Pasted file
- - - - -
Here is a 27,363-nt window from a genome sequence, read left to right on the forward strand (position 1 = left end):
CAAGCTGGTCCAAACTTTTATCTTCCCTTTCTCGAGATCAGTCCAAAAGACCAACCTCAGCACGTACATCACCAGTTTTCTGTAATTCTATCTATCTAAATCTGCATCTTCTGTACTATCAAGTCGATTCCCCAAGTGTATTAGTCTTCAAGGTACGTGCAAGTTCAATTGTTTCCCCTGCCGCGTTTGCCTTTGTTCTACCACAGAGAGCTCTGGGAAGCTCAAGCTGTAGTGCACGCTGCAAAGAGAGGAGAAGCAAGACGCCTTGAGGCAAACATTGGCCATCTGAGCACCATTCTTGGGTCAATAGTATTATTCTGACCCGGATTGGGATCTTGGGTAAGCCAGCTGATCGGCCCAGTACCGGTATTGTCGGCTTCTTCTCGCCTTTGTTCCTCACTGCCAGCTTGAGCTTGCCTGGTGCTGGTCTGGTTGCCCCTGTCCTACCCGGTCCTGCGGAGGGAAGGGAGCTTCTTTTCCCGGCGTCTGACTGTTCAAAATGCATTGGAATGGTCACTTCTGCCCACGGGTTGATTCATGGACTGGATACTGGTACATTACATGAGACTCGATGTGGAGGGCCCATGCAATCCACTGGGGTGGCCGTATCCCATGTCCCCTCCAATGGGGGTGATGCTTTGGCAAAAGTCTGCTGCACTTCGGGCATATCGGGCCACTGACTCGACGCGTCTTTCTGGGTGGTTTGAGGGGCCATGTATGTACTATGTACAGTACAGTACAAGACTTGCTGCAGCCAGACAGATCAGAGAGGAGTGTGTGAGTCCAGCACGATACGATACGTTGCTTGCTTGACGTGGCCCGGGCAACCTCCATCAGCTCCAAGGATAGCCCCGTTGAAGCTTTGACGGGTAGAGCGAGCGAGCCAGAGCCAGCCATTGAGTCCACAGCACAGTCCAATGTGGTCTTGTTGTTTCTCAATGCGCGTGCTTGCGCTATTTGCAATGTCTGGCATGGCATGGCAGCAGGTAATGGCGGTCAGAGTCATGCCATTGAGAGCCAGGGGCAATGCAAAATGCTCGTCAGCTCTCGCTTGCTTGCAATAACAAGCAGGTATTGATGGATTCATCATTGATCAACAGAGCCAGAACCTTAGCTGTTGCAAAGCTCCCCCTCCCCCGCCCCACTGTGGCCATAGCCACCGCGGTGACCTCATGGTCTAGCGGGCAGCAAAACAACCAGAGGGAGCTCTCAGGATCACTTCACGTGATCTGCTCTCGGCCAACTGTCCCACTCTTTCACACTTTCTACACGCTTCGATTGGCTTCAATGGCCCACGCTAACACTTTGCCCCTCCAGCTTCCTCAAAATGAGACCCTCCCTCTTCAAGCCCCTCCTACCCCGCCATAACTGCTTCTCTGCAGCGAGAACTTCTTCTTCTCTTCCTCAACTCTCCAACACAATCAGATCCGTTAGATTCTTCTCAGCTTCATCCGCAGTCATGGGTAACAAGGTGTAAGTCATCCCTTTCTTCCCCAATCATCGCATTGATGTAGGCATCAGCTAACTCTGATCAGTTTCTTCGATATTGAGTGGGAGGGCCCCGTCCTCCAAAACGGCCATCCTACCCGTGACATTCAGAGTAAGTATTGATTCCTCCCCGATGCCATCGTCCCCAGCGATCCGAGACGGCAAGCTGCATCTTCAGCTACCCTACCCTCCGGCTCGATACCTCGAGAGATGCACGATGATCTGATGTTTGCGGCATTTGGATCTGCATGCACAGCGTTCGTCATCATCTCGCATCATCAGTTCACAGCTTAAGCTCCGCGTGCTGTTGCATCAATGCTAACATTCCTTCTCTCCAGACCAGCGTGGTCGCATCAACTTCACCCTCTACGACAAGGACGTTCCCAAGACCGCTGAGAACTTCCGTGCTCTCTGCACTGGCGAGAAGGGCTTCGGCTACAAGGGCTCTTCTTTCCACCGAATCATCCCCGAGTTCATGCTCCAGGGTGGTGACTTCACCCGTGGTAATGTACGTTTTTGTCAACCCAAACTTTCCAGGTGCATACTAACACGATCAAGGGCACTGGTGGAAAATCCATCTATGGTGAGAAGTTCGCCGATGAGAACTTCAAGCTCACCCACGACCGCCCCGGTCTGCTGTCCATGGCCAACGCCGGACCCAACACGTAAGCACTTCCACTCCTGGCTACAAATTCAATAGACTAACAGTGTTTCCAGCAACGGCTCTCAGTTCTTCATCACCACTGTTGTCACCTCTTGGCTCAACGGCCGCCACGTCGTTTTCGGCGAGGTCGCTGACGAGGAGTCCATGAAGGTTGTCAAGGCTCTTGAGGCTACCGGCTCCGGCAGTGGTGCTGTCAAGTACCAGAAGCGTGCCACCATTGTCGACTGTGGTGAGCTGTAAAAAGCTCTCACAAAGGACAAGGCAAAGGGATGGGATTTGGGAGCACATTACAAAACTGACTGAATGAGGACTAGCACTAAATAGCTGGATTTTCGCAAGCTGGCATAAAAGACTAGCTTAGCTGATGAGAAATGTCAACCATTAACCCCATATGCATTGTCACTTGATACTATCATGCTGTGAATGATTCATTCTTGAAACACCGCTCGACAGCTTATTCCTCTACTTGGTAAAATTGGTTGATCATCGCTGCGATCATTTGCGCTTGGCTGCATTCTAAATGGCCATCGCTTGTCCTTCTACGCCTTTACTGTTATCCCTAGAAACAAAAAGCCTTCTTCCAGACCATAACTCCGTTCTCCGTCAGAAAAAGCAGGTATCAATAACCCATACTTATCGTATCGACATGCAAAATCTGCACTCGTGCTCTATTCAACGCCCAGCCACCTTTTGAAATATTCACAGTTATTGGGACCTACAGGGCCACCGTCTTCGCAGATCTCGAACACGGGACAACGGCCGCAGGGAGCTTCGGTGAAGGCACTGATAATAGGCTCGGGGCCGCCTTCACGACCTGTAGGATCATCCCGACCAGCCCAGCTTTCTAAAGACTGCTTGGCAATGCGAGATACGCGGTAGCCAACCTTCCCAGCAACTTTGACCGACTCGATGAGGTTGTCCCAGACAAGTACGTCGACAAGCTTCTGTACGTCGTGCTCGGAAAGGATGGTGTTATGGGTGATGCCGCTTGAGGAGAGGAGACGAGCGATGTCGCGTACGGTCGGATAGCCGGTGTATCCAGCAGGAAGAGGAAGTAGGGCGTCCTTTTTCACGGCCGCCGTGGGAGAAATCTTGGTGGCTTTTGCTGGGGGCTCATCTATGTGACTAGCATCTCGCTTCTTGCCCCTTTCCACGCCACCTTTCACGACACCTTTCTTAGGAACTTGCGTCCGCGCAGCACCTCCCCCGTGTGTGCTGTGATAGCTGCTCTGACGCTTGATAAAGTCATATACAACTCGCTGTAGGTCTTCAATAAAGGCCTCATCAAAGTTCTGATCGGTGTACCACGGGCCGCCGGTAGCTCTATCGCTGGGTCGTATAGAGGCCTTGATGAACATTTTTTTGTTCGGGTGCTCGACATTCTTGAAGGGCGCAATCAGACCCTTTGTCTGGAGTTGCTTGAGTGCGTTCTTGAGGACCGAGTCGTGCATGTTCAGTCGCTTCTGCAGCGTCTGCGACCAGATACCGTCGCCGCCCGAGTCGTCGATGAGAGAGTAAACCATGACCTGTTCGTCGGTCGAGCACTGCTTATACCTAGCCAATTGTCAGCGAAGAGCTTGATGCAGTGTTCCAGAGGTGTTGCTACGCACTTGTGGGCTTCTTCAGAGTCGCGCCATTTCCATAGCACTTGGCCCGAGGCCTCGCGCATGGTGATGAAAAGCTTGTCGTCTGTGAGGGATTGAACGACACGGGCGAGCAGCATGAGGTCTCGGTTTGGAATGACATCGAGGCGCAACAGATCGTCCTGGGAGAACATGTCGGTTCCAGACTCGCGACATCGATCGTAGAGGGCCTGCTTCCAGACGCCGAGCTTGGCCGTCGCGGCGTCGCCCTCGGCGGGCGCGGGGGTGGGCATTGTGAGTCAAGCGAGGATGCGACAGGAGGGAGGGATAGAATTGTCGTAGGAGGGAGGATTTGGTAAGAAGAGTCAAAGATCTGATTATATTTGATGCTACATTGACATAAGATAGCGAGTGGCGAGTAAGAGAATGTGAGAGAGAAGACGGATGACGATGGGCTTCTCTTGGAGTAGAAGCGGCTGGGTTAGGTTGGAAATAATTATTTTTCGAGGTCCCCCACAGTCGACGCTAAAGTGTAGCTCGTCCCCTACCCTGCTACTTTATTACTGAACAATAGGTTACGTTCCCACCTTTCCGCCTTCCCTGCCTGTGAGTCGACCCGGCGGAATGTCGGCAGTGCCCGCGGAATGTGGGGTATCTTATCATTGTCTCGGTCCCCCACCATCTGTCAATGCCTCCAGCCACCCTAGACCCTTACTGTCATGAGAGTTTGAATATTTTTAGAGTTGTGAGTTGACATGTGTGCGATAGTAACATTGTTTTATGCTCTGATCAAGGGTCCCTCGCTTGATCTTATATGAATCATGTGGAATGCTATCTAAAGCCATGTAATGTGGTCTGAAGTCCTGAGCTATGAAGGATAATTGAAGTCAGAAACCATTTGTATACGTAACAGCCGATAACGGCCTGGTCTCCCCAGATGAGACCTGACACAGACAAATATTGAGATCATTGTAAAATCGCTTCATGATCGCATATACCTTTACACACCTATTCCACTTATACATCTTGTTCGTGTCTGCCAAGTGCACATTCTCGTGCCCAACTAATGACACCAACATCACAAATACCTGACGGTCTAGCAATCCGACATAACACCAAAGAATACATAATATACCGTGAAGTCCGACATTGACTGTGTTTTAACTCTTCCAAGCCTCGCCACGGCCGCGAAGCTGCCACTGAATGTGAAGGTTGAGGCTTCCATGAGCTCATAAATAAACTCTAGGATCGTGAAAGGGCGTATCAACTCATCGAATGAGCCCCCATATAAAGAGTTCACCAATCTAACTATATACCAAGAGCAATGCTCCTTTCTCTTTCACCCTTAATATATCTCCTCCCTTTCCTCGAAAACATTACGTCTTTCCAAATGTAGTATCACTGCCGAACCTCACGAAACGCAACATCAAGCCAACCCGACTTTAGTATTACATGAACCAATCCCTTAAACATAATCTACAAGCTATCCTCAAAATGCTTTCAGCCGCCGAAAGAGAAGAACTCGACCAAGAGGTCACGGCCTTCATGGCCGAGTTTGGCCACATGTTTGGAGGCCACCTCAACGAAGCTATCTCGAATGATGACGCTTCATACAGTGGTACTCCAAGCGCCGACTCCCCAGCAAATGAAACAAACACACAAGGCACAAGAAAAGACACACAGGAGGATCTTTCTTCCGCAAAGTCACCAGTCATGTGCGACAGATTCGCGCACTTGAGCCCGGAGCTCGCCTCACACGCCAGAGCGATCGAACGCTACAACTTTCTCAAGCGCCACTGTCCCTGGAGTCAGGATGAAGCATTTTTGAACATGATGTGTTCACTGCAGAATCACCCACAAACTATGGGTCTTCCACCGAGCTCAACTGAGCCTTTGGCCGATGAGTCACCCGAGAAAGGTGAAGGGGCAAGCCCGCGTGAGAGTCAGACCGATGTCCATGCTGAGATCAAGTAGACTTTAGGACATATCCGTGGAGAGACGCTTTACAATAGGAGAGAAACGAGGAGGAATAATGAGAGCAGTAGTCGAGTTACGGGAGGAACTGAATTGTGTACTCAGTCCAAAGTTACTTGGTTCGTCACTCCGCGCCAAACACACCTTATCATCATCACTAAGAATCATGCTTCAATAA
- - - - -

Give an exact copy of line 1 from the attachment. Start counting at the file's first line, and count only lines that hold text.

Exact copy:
Here is a 27,363-nt window from a genome sequence, read left to right on the forward strand (position 1 = left end):